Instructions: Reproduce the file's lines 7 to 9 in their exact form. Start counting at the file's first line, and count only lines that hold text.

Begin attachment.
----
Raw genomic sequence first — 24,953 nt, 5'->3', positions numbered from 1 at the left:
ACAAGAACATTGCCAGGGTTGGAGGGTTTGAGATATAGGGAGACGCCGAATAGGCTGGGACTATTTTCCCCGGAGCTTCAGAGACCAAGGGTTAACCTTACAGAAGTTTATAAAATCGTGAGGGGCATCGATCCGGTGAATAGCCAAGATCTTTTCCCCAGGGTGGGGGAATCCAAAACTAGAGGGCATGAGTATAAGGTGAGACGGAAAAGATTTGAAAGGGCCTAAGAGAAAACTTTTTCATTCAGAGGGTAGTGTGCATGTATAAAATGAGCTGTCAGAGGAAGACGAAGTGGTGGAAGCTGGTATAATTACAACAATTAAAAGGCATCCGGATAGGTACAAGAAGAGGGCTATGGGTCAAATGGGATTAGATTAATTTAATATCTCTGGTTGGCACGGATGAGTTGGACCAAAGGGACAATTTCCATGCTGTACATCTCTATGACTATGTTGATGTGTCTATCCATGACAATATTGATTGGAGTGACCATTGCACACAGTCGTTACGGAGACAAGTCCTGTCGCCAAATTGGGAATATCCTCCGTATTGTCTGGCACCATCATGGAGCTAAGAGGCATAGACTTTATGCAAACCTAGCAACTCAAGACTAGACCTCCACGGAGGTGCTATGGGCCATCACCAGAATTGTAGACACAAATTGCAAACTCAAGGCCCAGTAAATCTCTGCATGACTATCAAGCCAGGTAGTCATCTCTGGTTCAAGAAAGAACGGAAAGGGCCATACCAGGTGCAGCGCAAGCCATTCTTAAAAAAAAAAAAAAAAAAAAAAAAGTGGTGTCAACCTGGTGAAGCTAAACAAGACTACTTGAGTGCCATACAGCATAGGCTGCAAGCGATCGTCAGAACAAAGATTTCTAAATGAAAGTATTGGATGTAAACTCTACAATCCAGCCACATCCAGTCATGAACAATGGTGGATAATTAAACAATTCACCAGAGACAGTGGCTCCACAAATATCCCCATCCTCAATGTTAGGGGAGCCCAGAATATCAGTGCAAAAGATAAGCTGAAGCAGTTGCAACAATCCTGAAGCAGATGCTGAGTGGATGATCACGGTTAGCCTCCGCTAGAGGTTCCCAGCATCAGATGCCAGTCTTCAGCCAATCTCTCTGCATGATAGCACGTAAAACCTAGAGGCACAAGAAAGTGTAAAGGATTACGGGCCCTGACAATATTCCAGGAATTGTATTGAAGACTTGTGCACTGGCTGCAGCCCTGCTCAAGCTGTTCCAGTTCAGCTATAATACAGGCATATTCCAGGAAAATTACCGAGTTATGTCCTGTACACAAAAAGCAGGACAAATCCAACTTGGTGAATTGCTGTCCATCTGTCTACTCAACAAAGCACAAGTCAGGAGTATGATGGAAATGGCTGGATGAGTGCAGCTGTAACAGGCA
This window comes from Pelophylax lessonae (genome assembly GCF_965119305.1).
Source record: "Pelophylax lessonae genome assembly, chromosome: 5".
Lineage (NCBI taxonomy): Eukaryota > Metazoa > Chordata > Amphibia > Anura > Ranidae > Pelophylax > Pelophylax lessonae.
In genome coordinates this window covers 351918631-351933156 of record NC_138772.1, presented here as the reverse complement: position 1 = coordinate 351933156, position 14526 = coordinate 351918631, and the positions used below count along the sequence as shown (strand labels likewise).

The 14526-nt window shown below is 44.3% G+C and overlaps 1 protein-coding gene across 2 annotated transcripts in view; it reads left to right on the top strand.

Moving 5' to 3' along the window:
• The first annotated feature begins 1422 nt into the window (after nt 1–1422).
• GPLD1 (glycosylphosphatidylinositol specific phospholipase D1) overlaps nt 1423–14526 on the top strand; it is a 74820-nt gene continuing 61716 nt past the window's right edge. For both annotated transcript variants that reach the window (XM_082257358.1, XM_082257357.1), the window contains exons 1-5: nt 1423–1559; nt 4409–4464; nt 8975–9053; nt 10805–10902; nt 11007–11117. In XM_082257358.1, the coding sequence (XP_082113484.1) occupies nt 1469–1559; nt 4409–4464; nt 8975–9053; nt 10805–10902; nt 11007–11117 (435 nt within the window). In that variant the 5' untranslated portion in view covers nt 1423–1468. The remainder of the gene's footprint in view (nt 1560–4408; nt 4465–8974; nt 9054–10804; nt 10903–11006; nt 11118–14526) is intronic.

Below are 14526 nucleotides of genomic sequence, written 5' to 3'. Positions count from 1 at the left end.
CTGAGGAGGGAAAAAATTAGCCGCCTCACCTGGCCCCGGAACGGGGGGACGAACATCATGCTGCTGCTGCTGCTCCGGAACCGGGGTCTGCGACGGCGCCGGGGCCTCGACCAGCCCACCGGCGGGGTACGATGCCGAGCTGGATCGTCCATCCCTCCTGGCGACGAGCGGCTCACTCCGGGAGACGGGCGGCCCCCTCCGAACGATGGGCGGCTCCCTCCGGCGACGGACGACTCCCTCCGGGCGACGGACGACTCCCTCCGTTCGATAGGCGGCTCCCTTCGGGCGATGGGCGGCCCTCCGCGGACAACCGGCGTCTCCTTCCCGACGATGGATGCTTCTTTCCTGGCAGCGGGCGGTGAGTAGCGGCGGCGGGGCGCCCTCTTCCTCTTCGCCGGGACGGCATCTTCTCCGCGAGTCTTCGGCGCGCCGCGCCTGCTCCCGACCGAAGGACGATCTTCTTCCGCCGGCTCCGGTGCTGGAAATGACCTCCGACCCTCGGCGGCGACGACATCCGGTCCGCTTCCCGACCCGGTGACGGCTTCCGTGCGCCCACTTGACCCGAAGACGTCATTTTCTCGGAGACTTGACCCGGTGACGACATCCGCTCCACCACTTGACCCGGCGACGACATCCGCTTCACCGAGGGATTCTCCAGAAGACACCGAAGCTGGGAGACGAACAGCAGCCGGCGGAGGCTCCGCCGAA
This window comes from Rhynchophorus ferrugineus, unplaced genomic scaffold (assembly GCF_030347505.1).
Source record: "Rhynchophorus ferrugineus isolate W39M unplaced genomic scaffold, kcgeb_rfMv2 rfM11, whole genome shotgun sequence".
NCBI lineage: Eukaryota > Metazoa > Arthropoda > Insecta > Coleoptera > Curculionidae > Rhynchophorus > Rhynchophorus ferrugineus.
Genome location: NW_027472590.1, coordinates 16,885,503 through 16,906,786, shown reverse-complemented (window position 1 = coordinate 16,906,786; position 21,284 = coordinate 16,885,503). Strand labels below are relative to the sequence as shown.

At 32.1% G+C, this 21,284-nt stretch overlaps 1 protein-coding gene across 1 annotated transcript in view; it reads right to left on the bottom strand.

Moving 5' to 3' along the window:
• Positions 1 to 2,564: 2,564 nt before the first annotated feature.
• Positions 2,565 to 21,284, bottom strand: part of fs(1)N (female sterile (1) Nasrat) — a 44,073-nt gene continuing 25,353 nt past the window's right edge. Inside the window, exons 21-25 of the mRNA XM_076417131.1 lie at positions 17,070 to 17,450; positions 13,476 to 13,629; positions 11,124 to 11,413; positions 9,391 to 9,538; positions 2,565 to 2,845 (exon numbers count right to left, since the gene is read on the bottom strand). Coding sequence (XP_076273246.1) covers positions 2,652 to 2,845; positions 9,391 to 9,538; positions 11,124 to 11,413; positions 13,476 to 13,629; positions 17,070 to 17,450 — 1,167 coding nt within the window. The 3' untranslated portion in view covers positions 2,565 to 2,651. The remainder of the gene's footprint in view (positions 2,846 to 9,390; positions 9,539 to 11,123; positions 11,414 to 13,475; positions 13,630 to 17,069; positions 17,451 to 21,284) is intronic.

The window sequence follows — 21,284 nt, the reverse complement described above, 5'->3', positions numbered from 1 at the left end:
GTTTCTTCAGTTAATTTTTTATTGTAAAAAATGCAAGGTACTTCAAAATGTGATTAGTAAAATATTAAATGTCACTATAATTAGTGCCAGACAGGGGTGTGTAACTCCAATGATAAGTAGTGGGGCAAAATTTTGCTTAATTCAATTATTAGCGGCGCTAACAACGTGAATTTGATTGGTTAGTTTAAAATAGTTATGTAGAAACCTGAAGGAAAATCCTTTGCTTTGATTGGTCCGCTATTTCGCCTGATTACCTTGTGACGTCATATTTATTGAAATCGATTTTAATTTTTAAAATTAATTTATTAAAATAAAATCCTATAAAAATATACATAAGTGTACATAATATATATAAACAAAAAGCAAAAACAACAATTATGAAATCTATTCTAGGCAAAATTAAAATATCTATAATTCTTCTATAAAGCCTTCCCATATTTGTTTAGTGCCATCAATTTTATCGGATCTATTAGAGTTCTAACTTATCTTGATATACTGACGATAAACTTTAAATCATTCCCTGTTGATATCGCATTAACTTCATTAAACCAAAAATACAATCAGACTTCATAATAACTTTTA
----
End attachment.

The 14526-nt window shown below is 44.3% G+C and overlaps 1 protein-coding gene across 2 annotated transcripts in view; it reads left to right on the top strand.

Moving 5' to 3' along the window:
• The first annotated feature begins 1422 nt into the window (after nt 1–1422).